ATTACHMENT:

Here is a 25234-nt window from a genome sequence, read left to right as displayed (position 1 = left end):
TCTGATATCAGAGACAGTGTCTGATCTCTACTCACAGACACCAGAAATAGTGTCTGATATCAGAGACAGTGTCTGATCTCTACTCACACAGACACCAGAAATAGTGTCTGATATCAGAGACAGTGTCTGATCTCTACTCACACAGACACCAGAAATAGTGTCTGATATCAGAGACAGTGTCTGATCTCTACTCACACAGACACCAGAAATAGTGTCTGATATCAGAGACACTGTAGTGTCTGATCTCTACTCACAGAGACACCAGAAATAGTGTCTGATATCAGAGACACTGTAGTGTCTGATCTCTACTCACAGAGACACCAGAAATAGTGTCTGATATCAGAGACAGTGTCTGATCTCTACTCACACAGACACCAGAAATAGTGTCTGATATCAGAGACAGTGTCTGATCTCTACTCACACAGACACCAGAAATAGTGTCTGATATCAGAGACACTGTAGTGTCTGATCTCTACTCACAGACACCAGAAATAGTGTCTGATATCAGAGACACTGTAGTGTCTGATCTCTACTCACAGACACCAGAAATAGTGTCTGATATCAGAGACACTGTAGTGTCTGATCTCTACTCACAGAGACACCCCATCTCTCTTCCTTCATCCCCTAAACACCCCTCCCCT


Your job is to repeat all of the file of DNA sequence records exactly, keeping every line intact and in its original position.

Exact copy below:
Here is a 25234-nt window from a genome sequence, read left to right as displayed (position 1 = left end):
TCTGATATCAGAGACAGTGTCTGATCTCTACTCACAGACACCAGAAATAGTGTCTGATATCAGAGACAGTGTCTGATCTCTACTCACACAGACACCAGAAATAGTGTCTGATATCAGAGACAGTGTCTGATCTCTACTCACACAGACACCAGAAATAGTGTCTGATATCAGAGACAGTGTCTGATCTCTACTCACACAGACACCAGAAATAGTGTCTGATATCAGAGACACTGTAGTGTCTGATCTCTACTCACAGAGACACCAGAAATAGTGTCTGATATCAGAGACACTGTAGTGTCTGATCTCTACTCACAGAGACACCAGAAATAGTGTCTGATATCAGAGACAGTGTCTGATCTCTACTCACACAGACACCAGAAATAGTGTCTGATATCAGAGACAGTGTCTGATCTCTACTCACACAGACACCAGAAATAGTGTCTGATATCAGAGACACTGTAGTGTCTGATCTCTACTCACAGACACCAGAAATAGTGTCTGATATCAGAGACACTGTAGTGTCTGATCTCTACTCACAGACACCAGAAATAGTGTCTGATATCAGAGACACTGTAGTGTCTGATCTCTACTCACAGAGACACCCCATCTCTCTTCCTTCATCCCCTAAACACCCCTCCCCT